Tips for young filmmakers hoping to break out from under the shadow of their famous filmmaker daddies with their directorial debuts: Don’t make a movie that invites comparison to one of Daddy’s best known, best loved, and just plain best movies. And if you must do that, consider ensuring that your movie compares favorably to Daddy’s movie.
PS: Luke Scott, son of Ridley, is not that young. (He’s 48.) And his directorial debut, Morgan, does not compare favorably to Blade Runner. And the comparisons are inevitable. Morgan thinks it’s riffing on an intriguing ambiguity of Blade Runner, but all it does is spin it into something concrete, rendering moot any meaningful exploration of a similar theme: What does it mean to be human… or not human? Such notions are barely touched upon here, and instead have been replaced by a supposed cleverness that isn’t anywhere near as clever as it could have been.
Lee Weathers (Kate Mara: Captive, The Martian) is not your ordinary corporate risk-management consultant: she’s packing. And it’s pretty obvious from the get-go that her mission to assess the viability of a secret research project hidden way out in the woods involves deciding whether to terminate the project’s product, Morgan (Anya Taylor-Joy: The Witch), a sort of artificial human. There’s been an incident, see, and one of the researchers working on the project (Jennifer Jason Leigh: The Hateful Eight, Anomalisa) has been injured, by Morgan. Is Morgan a danger? Apparently there are shades here of something terrible that happened to another iteration of the project in Helsinki, and god knows, the corporation does not need another Helsinki on its hands.
Now, there are all sorts of potentially compelling science-fictional ideas that Morgan could have delved into. What makes Morgan different from a regular human? What purpose do the team of scientists — and the corporation behind them — have in manufacturing people at great expense when there would appear to be a surplus of free-range humans running around? I mean, sure, the script, by Seth W. Owen, tosses around a lot of sci-fi terms such as “artificial DNA” and “emergent precognition”; I seem to recall a “nano” somethingorother, too. The movie offers a few hints at the benefits of people like Morgan; she has had accelerated growth and at age five appears to be in her late teens; there could be reasons why it might be useful to get (physically) fully grown people in a quarter of the time it usually takes. But the whys and the wherefores of the Morgan technology don’t interest the script: it just wants to get to the violence that Morgan can do. (While there is a definite appeal in Mara and Taylor-Joy brawling their way through the sort of muscular action sequences usually left to the guys onscreen, this is a distraction from what should have been the meat of the movie.) Even the “standard psych evaluation for fourth-level AI” that a visiting shrink (Paul Giamatti: Ratchet & Clank, Straight Outta Compton) carries out on Morgan is all about pushing her till she lashes out, and nothing about exploring what it means to be an AI-enhanced artificial human, regardless of how Voight-Kampff-ish “standard psych evaluation for fourth-level AI” sounds. For all its would-be SF headiness, Morgan would not be a materially different film if it were about a regular ol’ kid raised in captive isolation who’d come to resent her keepers.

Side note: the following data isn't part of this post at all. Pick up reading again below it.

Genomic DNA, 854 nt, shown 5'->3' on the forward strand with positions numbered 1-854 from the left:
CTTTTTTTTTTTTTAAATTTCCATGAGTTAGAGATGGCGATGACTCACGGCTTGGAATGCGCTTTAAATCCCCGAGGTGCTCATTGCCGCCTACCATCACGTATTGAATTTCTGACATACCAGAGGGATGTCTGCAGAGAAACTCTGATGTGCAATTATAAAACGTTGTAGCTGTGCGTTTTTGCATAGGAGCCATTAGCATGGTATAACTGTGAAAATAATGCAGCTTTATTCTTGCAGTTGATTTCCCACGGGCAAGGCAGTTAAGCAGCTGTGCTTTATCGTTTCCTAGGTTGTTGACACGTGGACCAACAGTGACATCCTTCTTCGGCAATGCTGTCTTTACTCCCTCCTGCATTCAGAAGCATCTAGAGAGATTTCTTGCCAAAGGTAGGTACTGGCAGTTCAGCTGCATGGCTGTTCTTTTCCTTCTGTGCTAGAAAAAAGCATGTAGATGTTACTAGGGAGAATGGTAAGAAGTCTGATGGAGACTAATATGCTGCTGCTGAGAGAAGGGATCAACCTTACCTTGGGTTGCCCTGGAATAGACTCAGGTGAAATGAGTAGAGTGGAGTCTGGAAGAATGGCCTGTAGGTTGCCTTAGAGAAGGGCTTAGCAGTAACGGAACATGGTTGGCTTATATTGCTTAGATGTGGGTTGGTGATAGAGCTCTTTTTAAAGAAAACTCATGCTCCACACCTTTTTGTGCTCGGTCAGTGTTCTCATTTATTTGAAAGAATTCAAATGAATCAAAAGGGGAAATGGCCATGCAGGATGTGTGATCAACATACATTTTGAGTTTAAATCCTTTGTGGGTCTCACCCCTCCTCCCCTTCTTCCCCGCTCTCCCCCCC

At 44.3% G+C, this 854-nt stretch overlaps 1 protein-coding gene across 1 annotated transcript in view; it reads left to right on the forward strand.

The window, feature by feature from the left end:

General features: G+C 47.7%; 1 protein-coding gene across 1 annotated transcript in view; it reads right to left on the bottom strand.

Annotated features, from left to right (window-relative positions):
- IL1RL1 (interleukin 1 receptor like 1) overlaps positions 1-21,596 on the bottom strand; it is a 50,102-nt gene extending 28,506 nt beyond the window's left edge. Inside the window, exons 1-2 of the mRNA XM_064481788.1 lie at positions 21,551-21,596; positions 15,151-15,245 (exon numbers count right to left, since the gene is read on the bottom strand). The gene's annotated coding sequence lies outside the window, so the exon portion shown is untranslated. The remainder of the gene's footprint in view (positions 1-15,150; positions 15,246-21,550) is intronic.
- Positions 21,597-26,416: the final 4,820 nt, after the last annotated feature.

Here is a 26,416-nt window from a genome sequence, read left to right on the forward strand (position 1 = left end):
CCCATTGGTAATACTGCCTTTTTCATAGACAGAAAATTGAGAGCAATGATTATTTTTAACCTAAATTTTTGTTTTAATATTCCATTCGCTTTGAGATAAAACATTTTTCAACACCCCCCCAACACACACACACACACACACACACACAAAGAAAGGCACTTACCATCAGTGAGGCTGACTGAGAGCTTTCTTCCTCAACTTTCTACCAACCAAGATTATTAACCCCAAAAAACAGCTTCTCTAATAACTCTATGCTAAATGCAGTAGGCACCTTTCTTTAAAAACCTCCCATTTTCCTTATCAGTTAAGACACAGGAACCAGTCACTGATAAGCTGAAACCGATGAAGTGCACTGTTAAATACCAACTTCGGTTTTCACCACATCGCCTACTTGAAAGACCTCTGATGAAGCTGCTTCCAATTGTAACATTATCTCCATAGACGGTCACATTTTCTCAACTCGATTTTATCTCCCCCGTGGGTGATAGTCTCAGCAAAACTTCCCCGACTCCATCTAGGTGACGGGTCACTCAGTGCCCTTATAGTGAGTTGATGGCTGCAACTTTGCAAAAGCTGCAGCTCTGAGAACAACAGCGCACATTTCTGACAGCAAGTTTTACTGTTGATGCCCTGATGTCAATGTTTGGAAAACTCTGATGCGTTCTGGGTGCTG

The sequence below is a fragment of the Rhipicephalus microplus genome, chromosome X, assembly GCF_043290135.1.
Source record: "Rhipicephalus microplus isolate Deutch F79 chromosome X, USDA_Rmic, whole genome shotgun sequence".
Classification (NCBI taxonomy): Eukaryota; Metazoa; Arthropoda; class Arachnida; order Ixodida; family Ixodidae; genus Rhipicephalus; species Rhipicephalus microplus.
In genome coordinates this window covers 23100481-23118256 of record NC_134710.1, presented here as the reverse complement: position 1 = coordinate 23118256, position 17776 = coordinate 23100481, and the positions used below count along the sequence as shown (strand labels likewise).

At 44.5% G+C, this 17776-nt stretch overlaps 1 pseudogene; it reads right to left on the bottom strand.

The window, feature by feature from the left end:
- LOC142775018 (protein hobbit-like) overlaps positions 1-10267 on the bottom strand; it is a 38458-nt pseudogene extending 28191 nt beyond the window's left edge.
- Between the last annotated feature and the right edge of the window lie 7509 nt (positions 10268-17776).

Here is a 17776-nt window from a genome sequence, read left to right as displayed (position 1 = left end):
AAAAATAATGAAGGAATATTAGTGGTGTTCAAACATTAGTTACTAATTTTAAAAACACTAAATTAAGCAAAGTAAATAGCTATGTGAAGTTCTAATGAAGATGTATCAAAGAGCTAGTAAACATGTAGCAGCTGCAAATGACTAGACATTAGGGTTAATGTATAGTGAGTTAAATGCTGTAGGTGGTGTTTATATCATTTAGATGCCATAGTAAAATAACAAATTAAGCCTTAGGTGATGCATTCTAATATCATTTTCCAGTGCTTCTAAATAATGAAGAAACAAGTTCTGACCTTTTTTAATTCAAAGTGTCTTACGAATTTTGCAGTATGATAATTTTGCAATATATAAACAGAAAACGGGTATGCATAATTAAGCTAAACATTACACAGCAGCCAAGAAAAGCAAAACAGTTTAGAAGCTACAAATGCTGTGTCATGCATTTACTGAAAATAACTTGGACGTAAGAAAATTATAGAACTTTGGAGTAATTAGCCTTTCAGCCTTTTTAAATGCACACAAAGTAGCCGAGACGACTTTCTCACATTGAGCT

With its appealing noirish vibe, Morgan looks great. And the fantastic cast — which also includes Rose Leslie (The Last Witch Hunter, Honeymoon), Toby Jones (Alice Through the Looking Glass, The Hunger Games: Mockingjay – Part 2), and Michelle Yeoh (Mechanic: Resurrection, Kung Fu Panda 2) among the research staff — is so earnest and so engaged that you’re almost fooled into thinking Morgan has something meaningful to say; they’re the only reason this is worth a look. Because in the end, Morgan is disappointingly narrower, smaller, and more self-limiting than all the elements here would seem to point to.